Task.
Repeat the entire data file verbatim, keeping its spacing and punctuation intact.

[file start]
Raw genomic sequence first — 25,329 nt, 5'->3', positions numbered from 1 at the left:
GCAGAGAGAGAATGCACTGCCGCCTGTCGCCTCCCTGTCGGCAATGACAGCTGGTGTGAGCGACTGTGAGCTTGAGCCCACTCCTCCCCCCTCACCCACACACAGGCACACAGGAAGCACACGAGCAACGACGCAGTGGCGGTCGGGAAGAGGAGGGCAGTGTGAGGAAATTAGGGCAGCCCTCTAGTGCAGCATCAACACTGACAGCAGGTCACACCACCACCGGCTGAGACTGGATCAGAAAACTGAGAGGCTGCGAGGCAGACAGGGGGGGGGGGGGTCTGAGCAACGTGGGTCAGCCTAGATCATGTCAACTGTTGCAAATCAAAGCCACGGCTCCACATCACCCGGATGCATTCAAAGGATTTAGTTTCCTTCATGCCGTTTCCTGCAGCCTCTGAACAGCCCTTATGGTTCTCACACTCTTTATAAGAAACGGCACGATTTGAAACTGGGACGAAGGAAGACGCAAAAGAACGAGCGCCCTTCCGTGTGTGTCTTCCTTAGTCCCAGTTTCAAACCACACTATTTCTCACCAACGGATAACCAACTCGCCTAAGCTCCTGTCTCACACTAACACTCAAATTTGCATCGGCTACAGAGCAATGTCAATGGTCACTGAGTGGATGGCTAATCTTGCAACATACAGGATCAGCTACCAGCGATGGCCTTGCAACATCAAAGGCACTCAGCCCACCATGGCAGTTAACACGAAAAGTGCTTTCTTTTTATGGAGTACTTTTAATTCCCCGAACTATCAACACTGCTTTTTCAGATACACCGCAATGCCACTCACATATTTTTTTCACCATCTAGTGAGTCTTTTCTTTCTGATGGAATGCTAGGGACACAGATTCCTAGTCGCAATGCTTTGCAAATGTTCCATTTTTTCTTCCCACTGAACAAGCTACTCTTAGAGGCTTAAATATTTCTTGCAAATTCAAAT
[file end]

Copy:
Raw genomic sequence first — 25,329 nt, 5'->3', positions numbered from 1 at the left:
GCAGAGAGAGAATGCACTGCCGCCTGTCGCCTCCCTGTCGGCAATGACAGCTGGTGTGAGCGACTGTGAGCTTGAGCCCACTCCTCCCCCCTCACCCACACACAGGCACACAGGAAGCACACGAGCAACGACGCAGTGGCGGTCGGGAAGAGGAGGGCAGTGTGAGGAAATTAGGGCAGCCCTCTAGTGCAGCATCAACACTGACAGCAGGTCACACCACCACCGGCTGAGACTGGATCAGAAAACTGAGAGGCTGCGAGGCAGACAGGGGGGGGGGGGGTCTGAGCAACGTGGGTCAGCCTAGATCATGTCAACTGTTGCAAATCAAAGCCACGGCTCCACATCACCCGGATGCATTCAAAGGATTTAGTTTCCTTCATGCCGTTTCCTGCAGCCTCTGAACAGCCCTTATGGTTCTCACACTCTTTATAAGAAACGGCACGATTTGAAACTGGGACGAAGGAAGACGCAAAAGAACGAGCGCCCTTCCGTGTGTGTCTTCCTTAGTCCCAGTTTCAAACCACACTATTTCTCACCAACGGATAACCAACTCGCCTAAGCTCCTGTCTCACACTAACACTCAAATTTGCATCGGCTACAGAGCAATGTCAATGGTCACTGAGTGGATGGCTAATCTTGCAACATACAGGATCAGCTACCAGCGATGGCCTTGCAACATCAAAGGCACTCAGCCCACCATGGCAGTTAACACGAAAAGTGCTTTCTTTTTATGGAGTACTTTTAATTCCCCGAACTATCAACACTGCTTTTTCAGATACACCGCAATGCCACTCACATATTTTTTTCACCATCTAGTGAGTCTTTTCTTTCTGATGGAATGCTAGGGACACAGATTCCTAGTCGCAATGCTTTGCAAATGTTCCATTTTTTCTTCCCACTGAACAAGCTACTCTTAGAGGCTTAAATATTTCTTGCAAATTCAAAT